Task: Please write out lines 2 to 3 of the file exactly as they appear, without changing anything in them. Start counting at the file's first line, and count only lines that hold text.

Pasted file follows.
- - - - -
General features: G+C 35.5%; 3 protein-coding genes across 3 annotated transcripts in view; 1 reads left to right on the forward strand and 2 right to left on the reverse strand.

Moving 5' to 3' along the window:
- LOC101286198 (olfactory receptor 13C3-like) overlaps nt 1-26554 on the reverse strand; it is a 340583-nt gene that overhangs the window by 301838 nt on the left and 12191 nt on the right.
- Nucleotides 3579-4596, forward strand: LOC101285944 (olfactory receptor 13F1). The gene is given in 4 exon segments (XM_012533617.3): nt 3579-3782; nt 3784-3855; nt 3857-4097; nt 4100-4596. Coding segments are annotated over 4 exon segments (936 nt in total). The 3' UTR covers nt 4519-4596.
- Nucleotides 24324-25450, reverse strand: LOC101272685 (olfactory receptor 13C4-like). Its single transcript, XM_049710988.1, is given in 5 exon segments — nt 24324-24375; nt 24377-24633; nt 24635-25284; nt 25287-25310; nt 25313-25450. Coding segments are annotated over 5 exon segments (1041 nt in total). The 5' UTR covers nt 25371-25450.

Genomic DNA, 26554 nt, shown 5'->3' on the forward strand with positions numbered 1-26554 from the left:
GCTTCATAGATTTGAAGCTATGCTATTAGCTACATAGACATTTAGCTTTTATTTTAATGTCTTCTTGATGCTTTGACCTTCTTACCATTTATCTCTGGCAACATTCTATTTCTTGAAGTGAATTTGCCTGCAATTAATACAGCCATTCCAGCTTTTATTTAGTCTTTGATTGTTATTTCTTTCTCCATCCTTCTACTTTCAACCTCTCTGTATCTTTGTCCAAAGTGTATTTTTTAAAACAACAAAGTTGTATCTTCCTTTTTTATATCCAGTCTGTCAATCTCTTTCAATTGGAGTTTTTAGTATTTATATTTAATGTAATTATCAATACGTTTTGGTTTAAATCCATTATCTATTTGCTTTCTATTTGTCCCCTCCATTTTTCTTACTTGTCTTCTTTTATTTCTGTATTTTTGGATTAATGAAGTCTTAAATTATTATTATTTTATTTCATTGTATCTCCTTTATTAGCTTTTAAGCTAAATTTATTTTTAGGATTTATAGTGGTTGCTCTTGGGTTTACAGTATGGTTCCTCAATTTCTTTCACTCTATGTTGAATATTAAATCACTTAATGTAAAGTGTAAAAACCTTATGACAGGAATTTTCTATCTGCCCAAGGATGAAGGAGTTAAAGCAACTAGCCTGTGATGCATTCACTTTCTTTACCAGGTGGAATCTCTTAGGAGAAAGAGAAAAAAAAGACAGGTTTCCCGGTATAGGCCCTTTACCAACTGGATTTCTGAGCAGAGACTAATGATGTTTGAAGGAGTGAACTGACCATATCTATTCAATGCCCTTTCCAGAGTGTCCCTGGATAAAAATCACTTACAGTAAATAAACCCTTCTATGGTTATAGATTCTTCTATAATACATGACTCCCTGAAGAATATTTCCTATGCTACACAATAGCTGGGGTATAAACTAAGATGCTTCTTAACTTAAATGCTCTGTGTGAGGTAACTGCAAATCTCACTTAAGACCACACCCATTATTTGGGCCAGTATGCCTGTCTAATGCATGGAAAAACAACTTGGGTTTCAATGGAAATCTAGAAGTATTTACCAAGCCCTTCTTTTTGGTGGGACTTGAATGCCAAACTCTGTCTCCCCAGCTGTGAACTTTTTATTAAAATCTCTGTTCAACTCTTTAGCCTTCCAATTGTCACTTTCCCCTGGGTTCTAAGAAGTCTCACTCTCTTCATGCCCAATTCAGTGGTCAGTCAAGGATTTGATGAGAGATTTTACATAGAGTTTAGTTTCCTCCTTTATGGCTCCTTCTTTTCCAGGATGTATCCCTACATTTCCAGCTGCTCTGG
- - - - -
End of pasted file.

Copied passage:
Moving 5' to 3' along the window:
- LOC101286198 (olfactory receptor 13C3-like) overlaps nt 1-26554 on the reverse strand; it is a 340583-nt gene that overhangs the window by 301838 nt on the left and 12191 nt on the right.